1. GAB!! Get yer 5MR done!! Man, you will have THE MARSH in yours! GET IT! I bet you might even have more for yours that I do for mine!

      Delete
    2. Yeah, Jen keeps a green list, I'm sure that's part of why the 5MR came into existence.

      Delete
  4. I like making lists... current one I'm working on is for birds IDed without binoculars (or scope or camera). I ran into a bit of a dilemma while trying to create a 5mi circle - there are several hotspots whose starting point is within the circle, but the bulk of the territory is outside. If I'm strict about it I can't use eBird traveling checklists out of certain trailheads, etc. Can't really complain though, it has some awesome habitats!

    ReplyDelete
    Replies
    1. I don't think you are the only one with that problem - apparently there is an app that will let you know exactly where you are in your circle at all times, so you don't accidentally wander outside (assuming your phone is with you): Count Circle by Stevens Creek Software. I guess it's $3? Thanks to Greg Neise for finding that.

      Delete
  5. Your 5mr surrounds my natal grounds. Take care of those perc ponds! I miss them :*(

    ReplyDelete
    Replies
    1. Some little shithead tagged a swastika on an ironwood tree next to one of them :(

      Delete
    2. What do citizens and authorities do about tagging on trees?

      Delete
  6. I think the 5-mile is also cool because it encourages people to take an interest in conservation at the local scale where they might actually be able to accomplish something, like planting native plants around the neighborhood, cleaning up a stream, or helping with a controlled burn.

    ReplyDelete
    Replies
    1. Do people help with controlled burns in Florida? That isn't a thing out here.

      Delete
  7. I think you should have to bird your congressional district. Then birders would get involved in gerrymandering, which would be far more logical than our current method. Have you seen the beavers in LG Creek?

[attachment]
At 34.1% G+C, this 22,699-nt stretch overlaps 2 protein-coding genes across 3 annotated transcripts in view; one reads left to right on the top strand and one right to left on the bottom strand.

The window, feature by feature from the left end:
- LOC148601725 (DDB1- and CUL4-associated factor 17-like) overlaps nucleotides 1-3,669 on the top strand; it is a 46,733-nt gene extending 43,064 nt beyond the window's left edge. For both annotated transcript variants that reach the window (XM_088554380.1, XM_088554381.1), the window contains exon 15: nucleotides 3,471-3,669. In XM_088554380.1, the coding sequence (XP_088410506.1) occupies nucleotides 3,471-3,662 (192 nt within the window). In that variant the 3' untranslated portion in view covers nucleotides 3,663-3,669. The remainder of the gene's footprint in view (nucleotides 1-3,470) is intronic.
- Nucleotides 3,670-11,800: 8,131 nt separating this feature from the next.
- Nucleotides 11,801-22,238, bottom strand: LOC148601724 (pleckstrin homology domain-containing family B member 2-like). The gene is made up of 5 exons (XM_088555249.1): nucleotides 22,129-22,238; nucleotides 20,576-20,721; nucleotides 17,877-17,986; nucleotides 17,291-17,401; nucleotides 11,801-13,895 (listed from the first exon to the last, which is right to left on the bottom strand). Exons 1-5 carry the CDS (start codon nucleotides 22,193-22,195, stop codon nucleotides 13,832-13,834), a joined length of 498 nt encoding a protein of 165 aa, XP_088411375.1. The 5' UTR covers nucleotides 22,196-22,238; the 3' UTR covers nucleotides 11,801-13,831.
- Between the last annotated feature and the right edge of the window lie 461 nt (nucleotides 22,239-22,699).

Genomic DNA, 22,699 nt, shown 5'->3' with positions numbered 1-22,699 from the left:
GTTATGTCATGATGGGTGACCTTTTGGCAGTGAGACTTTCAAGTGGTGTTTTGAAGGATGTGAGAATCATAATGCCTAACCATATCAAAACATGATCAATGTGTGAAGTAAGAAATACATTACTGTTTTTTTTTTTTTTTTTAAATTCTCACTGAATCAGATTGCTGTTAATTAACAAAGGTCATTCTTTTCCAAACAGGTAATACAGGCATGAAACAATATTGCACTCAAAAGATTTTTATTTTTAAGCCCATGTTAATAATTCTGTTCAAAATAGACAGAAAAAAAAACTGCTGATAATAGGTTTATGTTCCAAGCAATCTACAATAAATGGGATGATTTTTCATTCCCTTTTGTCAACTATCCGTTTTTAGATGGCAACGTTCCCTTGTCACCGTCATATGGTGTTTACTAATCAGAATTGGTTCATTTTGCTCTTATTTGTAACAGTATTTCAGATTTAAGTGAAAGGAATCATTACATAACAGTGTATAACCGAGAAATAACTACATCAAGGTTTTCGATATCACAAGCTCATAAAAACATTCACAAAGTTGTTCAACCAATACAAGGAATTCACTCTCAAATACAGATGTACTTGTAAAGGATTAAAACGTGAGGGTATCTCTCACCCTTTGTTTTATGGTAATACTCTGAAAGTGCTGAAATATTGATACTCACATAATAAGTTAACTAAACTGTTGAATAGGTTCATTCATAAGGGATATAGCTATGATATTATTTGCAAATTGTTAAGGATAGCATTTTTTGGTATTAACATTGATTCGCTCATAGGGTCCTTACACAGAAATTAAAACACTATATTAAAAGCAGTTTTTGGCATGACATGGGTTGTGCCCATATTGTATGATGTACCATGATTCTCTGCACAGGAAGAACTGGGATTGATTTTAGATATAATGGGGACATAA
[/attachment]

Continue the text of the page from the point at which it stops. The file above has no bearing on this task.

ReplyDelete
    Replies
    1. Not a bad idea RT. Of course there is usually a lot of $$$ involved in gerrymandering efforts, but birders aren't exactly a demographic living at the poverty line.

      Have not seen the beavers, didn't know about them. What reach of the creek are they in?

      Delete
    2. The beavers have been going up and down from Lexington Reservoir to the LG Park area, depending on the drought. Last season a mom with a bunch of pups was seen again in LG Park, often from the Camden Bridge. Here's one of the news stories.

      Delete
    3. Awesome, I'll spend some more time on the bridge next time I'm there. There's nothing like getting a county beaver...is there?

      Delete
    4. I'd start watching for them in the stretch from Vasona to LG Park after this next set of storms. The creeks will be fuller, and they come out in spring to build. I'll keep an eye out for sightings and news reports to pass on.

      In CA, county and 5MR beaver is no small get for sure. Especially in the Bay Area. And if you spot an otter - give a shout, because there's folks watching for them to move back into some of those waterways from the Bay.

      Delete
  8. Ooh I love this idea, just drew mine! Made me even more appreciative of where I live (Newport, RI) - lots of great birding in my 5MR!

    ReplyDelete
    Replies
    1. I Googled. Surrounded on three sides by water? That looks like a high quality radius.

      Delete
  9. Latest eBird newsletter says that 'Global Big Day' falls on 5/5. Sounds like perfect timing for global 5MC.

    ReplyDelete
    Replies
    1. I think the folks at eBird central would be stoked on birders getting into 5MRs...it would lead to a lot of rarely eBirded areas getting a lot more coverage.

      Delete
  10. Ok I finally looked at this year's eBird patch lists and all I could say was HOLY SHIT LOOK AT ALL THE 5MR'S! I should probably start working on mine a little harder.

    A global 5MC is an intriguing idea! Eh?

    ReplyDelete
    Replies
    1. I'm hoping for a bunch of new 5MR birds when spring migration really kicks in...not to mention COUNTY BIRDS.

      Global or otherwise, I feel like another 5MC is inevitable somehow.

      Delete